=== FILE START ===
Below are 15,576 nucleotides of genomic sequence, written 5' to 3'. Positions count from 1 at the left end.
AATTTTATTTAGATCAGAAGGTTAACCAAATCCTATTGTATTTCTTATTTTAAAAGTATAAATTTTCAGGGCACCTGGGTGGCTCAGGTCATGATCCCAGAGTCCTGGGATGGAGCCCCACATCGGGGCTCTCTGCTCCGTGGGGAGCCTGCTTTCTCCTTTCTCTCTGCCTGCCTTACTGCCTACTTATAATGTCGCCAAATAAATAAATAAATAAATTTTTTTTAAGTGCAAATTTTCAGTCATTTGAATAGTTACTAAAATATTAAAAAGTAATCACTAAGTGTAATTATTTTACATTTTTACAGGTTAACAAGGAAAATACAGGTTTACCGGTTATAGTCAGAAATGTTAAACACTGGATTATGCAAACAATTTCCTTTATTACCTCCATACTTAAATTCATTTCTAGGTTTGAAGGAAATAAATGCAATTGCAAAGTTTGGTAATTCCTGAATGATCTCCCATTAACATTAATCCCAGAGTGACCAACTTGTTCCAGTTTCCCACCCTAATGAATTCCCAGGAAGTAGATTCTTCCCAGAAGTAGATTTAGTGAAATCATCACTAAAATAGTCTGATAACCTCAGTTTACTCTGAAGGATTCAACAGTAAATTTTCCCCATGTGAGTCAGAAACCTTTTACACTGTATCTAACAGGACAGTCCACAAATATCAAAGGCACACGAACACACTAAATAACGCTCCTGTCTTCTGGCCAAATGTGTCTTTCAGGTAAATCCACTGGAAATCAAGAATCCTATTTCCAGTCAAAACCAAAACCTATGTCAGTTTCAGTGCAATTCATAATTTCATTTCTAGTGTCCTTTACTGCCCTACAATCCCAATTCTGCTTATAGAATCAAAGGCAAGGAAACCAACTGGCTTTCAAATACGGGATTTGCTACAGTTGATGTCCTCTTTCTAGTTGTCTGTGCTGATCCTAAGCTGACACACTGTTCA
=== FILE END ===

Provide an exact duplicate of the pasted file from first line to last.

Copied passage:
Below are 15,576 nucleotides of genomic sequence, written 5' to 3'. Positions count from 1 at the left end.
AATTTTATTTAGATCAGAAGGTTAACCAAATCCTATTGTATTTCTTATTTTAAAAGTATAAATTTTCAGGGCACCTGGGTGGCTCAGGTCATGATCCCAGAGTCCTGGGATGGAGCCCCACATCGGGGCTCTCTGCTCCGTGGGGAGCCTGCTTTCTCCTTTCTCTCTGCCTGCCTTACTGCCTACTTATAATGTCGCCAAATAAATAAATAAATAAATTTTTTTTAAGTGCAAATTTTCAGTCATTTGAATAGTTACTAAAATATTAAAAAGTAATCACTAAGTGTAATTATTTTACATTTTTACAGGTTAACAAGGAAAATACAGGTTTACCGGTTATAGTCAGAAATGTTAAACACTGGATTATGCAAACAATTTCCTTTATTACCTCCATACTTAAATTCATTTCTAGGTTTGAAGGAAATAAATGCAATTGCAAAGTTTGGTAATTCCTGAATGATCTCCCATTAACATTAATCCCAGAGTGACCAACTTGTTCCAGTTTCCCACCCTAATGAATTCCCAGGAAGTAGATTCTTCCCAGAAGTAGATTTAGTGAAATCATCACTAAAATAGTCTGATAACCTCAGTTTACTCTGAAGGATTCAACAGTAAATTTTCCCCATGTGAGTCAGAAACCTTTTACACTGTATCTAACAGGACAGTCCACAAATATCAAAGGCACACGAACACACTAAATAACGCTCCTGTCTTCTGGCCAAATGTGTCTTTCAGGTAAATCCACTGGAAATCAAGAATCCTATTTCCAGTCAAAACCAAAACCTATGTCAGTTTCAGTGCAATTCATAATTTCATTTCTAGTGTCCTTTACTGCCCTACAATCCCAATTCTGCTTATAGAATCAAAGGCAAGGAAACCAACTGGCTTTCAAATACGGGATTTGCTACAGTTGATGTCCTCTTTCTAGTTGTCTGTGCTGATCCTAAGCTGACACACTGTTCA